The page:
This workshop will be retired on May 31, 2020.
Intrinsic Content Size, Content Hugging and Compression Resistance12:56 with Pasan Premaratne
Views that have content already have a predetermined size and Auto Layout can use this to manipulate the view's frame. How it achieves this depends on two additional properties. In this video, let's take a look at content compression resistance and content hugging.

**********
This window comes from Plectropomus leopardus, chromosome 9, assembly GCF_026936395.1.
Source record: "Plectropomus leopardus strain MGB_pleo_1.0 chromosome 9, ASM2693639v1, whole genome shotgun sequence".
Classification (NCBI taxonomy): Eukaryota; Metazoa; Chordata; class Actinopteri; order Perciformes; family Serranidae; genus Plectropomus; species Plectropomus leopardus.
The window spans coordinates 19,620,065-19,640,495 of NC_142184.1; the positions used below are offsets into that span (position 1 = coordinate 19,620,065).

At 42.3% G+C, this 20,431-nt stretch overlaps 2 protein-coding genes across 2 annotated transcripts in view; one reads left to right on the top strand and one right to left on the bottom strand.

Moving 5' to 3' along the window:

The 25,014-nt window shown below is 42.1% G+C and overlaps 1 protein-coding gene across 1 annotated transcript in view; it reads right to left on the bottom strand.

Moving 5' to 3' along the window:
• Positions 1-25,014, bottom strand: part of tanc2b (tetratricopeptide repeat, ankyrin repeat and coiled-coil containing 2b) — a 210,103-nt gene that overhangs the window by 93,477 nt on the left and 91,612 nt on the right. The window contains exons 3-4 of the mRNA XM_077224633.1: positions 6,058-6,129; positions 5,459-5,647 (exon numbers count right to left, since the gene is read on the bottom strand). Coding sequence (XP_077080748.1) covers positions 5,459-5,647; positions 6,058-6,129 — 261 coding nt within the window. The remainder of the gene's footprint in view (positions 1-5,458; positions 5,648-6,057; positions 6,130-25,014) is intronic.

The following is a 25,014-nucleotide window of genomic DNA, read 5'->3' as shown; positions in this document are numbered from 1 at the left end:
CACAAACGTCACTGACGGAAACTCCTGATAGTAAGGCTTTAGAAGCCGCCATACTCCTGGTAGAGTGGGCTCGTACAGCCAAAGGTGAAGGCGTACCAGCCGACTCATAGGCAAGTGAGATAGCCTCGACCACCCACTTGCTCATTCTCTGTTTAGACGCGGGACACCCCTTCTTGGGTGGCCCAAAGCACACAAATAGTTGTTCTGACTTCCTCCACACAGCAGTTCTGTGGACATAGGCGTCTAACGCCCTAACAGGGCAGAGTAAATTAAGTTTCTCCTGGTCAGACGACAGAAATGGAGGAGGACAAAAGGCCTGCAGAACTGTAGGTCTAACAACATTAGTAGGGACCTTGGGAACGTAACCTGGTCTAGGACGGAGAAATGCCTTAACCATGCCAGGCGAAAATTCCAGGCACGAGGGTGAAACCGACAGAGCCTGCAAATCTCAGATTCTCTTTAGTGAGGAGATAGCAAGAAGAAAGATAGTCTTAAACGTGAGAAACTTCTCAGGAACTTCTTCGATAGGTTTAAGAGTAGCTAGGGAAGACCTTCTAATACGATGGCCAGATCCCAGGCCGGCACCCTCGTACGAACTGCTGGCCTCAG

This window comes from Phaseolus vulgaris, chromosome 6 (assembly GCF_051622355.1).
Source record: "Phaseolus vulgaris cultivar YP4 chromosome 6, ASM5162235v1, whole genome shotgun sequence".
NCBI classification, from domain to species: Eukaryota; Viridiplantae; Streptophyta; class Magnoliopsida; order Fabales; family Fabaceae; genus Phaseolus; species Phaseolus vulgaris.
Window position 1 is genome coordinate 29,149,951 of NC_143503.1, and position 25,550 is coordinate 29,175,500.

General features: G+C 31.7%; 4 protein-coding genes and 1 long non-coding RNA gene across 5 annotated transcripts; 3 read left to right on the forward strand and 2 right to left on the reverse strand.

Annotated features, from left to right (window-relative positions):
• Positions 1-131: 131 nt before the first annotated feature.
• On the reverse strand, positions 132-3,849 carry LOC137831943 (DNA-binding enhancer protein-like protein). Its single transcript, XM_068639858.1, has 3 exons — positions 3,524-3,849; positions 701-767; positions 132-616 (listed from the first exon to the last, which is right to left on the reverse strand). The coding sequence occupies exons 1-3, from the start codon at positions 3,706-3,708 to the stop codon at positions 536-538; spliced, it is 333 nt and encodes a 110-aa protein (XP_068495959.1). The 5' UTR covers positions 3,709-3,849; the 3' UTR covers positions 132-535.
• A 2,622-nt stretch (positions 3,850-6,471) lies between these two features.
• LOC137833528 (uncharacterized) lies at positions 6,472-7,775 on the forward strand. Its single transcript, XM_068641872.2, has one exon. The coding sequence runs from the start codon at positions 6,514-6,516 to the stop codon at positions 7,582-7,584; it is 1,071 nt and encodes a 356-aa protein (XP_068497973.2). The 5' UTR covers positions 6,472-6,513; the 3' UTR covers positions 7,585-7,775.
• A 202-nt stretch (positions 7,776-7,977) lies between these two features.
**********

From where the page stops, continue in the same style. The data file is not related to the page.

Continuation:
For this video, we're gonna jump right in. 0:00 So let's add a new storyboard to our file, gonna drag this previous one up. 0:02 Right click new, and we're going to call this one intrinsicContentSize. 0:07 Okay, as always, we'll start off by adding a View Controller in here 0:19 marking it as initial, and then proceeding to put some views in here. 0:24 So we're going to drag a Label out from the object library, and 0:29 place it in the scene anywhere, it doesn't really matter, and I'll zoom in here. 0:34 And next from the autolayout pin menu, so the second icon from the right. 0:39 Let's add a top and leaving space constraint. 0:46 So for the top one, we'll say 32 points, and for the leading space we'll say, 0:48 16 points, Add 2 Constraints. 0:53 When learning about the basics, I told you that to satisfy autolayout, we needed to 0:57 provide at minimum four constraints, two in each axis for position and for size. 1:02 Now, contrary to that statement, after adding just two constraints here 1:10 to the label, autolayout can determine the position and size. 1:14 And you might have noticed this before. 1:18 We know this because we can see the blue I bars that indicate a layout solution. 1:21 This happens because of a property known as intrinsic content size. 1:26 View subclasses, like labels that contain content, can determine its size, 1:32 that is, its height and width, based on the content that we add to it. 1:38 This size is dynamic and determined at runtime. 1:43 So things like font sizes, string attributes, and 1:47 dynamic type all affect the intrinsic content size of the view. 1:49 When autolayout works with view subclasses that have an intrinsic content size, 1:54 it can determine the size that the view needs to be. 2:00 And it adds complicit constraints to the view to size it. 2:03 This means that we only need to worry about the position of the view. 2:07 And we add two constraints, one in each axis, and that suffices. 2:11 Now it's important to know that not every view has an intrinsic content size. 2:16 The keyword here is content, only views that contain some kind of content 2:20 will have an intrinsic content size. 2:25 Labels and buttons have an intrinsic content size since they contained texts. 2:28 Image views have an intrinsic content size since they contained an image 2:34 with dimensions. 2:38 While this is useful, there are some tricky aspects of relying 2:40 on the intrinsic content size to determine the end result. 2:43 So let's add two more labels to the scene. 2:47 We'll set the text on the second label here to a long label. 2:52 And then the last one we'll say, an even longer label. 2:58 Let's position these labels. 3:05 So we'll align the top edge of both of the labels with the top edge of the first one. 3:07 Now this is easier with the Ctrl+Drag model. 3:12 So if we select one of the labels, hold the Control and 3:14 drag over, we can say top to align the tops, and we'll do this here as well. 3:18 And then after that, we'll simply set some horizontal spacing constraints. 3:24 So here, we'll go to the pin menu, and we'll say, 3:29 we want this to be 16 points from the first level. 3:33 Now remember when I talked about the pin menu at the very beginning? 3:37 I said that both the advantage and disadvantage is that when you do it this 3:41 way using the pin menu, all you specify is the type of constraint. 3:46 So here this is a leading and the space so the constant value, which here is 16. 3:50 I'm not actually specifying that I want it to be in relation to the first label. 3:54 But that's okay because this pin menu 4:00 simply selects the nearest neighbor which happens to be this label. 4:03 So there might be a bit of confusion if there's a bunch of views and 4:07 you need to pin to a very specific one. 4:11 And in that case, you would use a Ctrl+drag model. 4:13 But in most cases, this works, we'll add this constraint and 4:15 then we'll do that again here. 4:20 Let me do that using the pin menu, And 4:22 we'll set this to 16, all right, and then hit Add Constraint. 4:25 Okay, so now if your frames didn't update, you can click on the Update Frames button, 4:31 which is the very last button from the right, or the first from the left. 4:36 Now all the labels should be in place. 4:41 Now that we have an initial layout, let's change the text of the first one to, 4:43 The first label. 4:50 Because the size the of the label is determined by the content 4:54 as we add more text to the label, the implicit with constraint added by 4:57 autolayout now has a larger constant value. 5:01 This causes the second and third labels, 5:05 who's x position is relative to the width of the first label to move rightwards. 5:07 And this is fine, this is what we expected but now the third label is off the screen. 5:13 And that's not going to work. 5:19 So let's add another constraint, we're going to select the third label and 5:20 then go to the pin menu. 5:24 And we'll select a trailing space constraint here with a constant 5:26 value of 16 points. 5:31 When we do this, we're going to get red I bars in the horizontal axis 5:34 indicating that we have layout errors. 5:37 With the widths of the labels and the spacing constraints between them, 5:40 there's no way to fit these labels on screen. 5:44 You might say, well just adjust the text of the labels to fit and well, 5:47 we can do that for our example here. 5:51 But in an actual app that get say data from the web, 5:53 we have no predetermined knowledge of the amount of content our labels will hold. 5:56 In cases like this, 6:01 we need to figure out how to accommodate all of the content on screen. 6:03 Now it's important to point out that autolayout considers content very 6:07 important. 6:11 And it will do everything it can to show as much content it can in a view. 6:12 In this case, as you can see here, it's telling us that this layout is impossible 6:18 rather than doing something like truncating a label or 6:23 just hiding one altogether because content is paramount. 6:26 Now to fix this, we, the developer, have to make some choices. 6:30 We need to determine which content is more important than the others. 6:34 In this example, when content is larger than the available space, 6:39 we can truncate it by clipping off the end of the text in the label. 6:43 But how do we indicate this? 6:47 How do I say here that I want the system to truncate the text in the third label 6:49 in the event that the first label grows too wide. 6:54 For that, we have two new concepts, content hugging priority and 6:58 content compression resistance priority. 7:03 Content hugging priority defines how much the view is drawn in by the content. 7:07 When a view has a high content priority, if you try to size it larger 7:13 than it's intrinsic content size, the view will resist. 7:18 In Apple's words, content hugging pulls the view inward so 7:22 that it fits snugly around the content. 7:26 Compression resistance priority, on the other hand, is the force pulling the view 7:29 outwards so that it fits as much of the content as possible. 7:34 With a high compression resistance priority value as the space around 7:38 the view shrinks, the view resists as much as possible to shrink itself and end 7:43 up clipping the content, which is what is happening with the third label over here. 7:48 So on the right edge, we're running out of space, but because of that compression 7:52 resistance, the label is preventing itself from being truncated. 7:57 Now these are tricky concepts and honestly, 8:02 the name doesn't make them easy to remember. 8:05 Apple describes compression resistance priority as the force pushing the view 8:09 outwards, but it does not clip the content. 8:13 A somewhat easy way to remember is that hugging talks about not wanting to grow, 8:17 while resistance means not wanting to shrink. 8:23 Do not worry if you cannot remember these concepts, I don't, 8:27 I have to look them up nearly every time. 8:30 And a lot of developers basically have like diagrams or 8:33 cheat sheets that they post up on the desktop or 8:36 on their actual wall beside their computers so that they remember this. 8:39 Okay, so how do we use these concepts? 8:43 Back in our storyboard here, we'll make some general rules. 8:46 The first label is pretty important to us. 8:49 So when the content increases, and 8:51 thereby the width, we're going to let this label expand. 8:53 On the flip side, the third label isn't as important to us. 8:57 So when the first label grows, we'll force the third label to shrink and 9:01 truncate the content. 9:05 You can think of this, if you want an example to think about, 9:06 let's say this is the iTunes app. 9:10 This might be the movie title, this might be the genre, 9:13 and this might be the release date. 9:15 So we want as much of the title to fit but we don't care if the genre disappears. 9:19 Okay, so the third label not as important. 9:23 So when the first label grows, we'll force the third label to shrink and 9:26 truncate the content. 9:29 To allow the first label to grow, it's kind of counterintuitive but 9:31 rather than messing with the first label, we're going to tweak values on the third. 9:34 To allow the first label to grow, 9:39 we're going to tell autolayout that it's okay to shrink the third. 9:41 So switching over to the third label, 9:45 we need to tweak the content compression resistance priority values 9:48 which can be found in the label's size inspector at the very bottom. 9:52 Just like constraint priorities, 9:57 there are default values defined for this priorities. 9:59 So content hugging and content compression, 10:03 both if you select on the drop-down have required height, medium, and low values. 10:06 Remember that content compression resistance 10:11 translates to how much the views don't want to shrink. 10:14 Higher values means the view tries to prevent autolayout 10:18 from shrinking it as much as possible. 10:21 Since we do want it to shrink, we're going to set a low value. 10:24 As you may have seen, both content hugging and content compression resistance 10:27 specify priority values into vertical and horizontal axis. 10:33 So we could say something like we don't want it to shrink horizontally, 10:37 but we're okay with it shrinking vertically, for example. 10:40 And that may be useful for a multiline label. 10:44 Since we're concerned with how these labels fit horizontally, 10:47 we're going to lower the priority values. 10:51 Now the current value is 750. 10:53 And if you click on the first and second labels, 10:55 you'll see that they're 750 as well. 10:58 It is very important to note that these priority values for content hugging and 11:02 content compression resistance do not exist in a vacuum. 11:07 Like constraint priorities, autolayout takes into account the content hugging and 11:11 compression resistance priorities of any of the surrounding views that effect our 11:17 given view when it's modifying the layout. 11:21 This means that when deciding on a low compression resistance priority value, 11:24 all it needs to be is lower than the values of the first and 11:30 the second since their size affects the third label. 11:33 So it doesn't need to be super low. 11:37 Lower than the others doesn't mean a drastically lower value. 11:40 And in fact, if you click here, and simply change this to one point lower, 11:43 to 749, that fixes our layout. 11:47 Autolayout now knows that this view is less resistant to compression 11:51 compared to any other views in this layout hierarchy, so shrinks the label and 11:56 truncates the content to fit the first label. 12:01 Now if we increase the text in the first label so I can go back to the attributes 12:04 inspector go up, the first label is and then getting. 12:08 As you can see, the more text I keep adding, the third label is going to just 12:14 keep shrinking to accommodate all of this content. 12:18 In addition to the constraints we've learned about, intrinsic content size, 12:22 content hugging and content compression resistance priority 12:26 affect how views with content are positioned and sized by the system. 12:30 This, as always, was only an overview. 12:35 So before you move on to the next topic, 12:37 make sure to work through any of the related cookbook videos. 12:39 Content compression resistance and 12:43 hugging priority are tricky to understand correctly. 12:44 Again, honestly, I look up the definition every single time, so 12:48 do not worry if this doesn't stick. 12:51 Having a reference is all you need. 12:54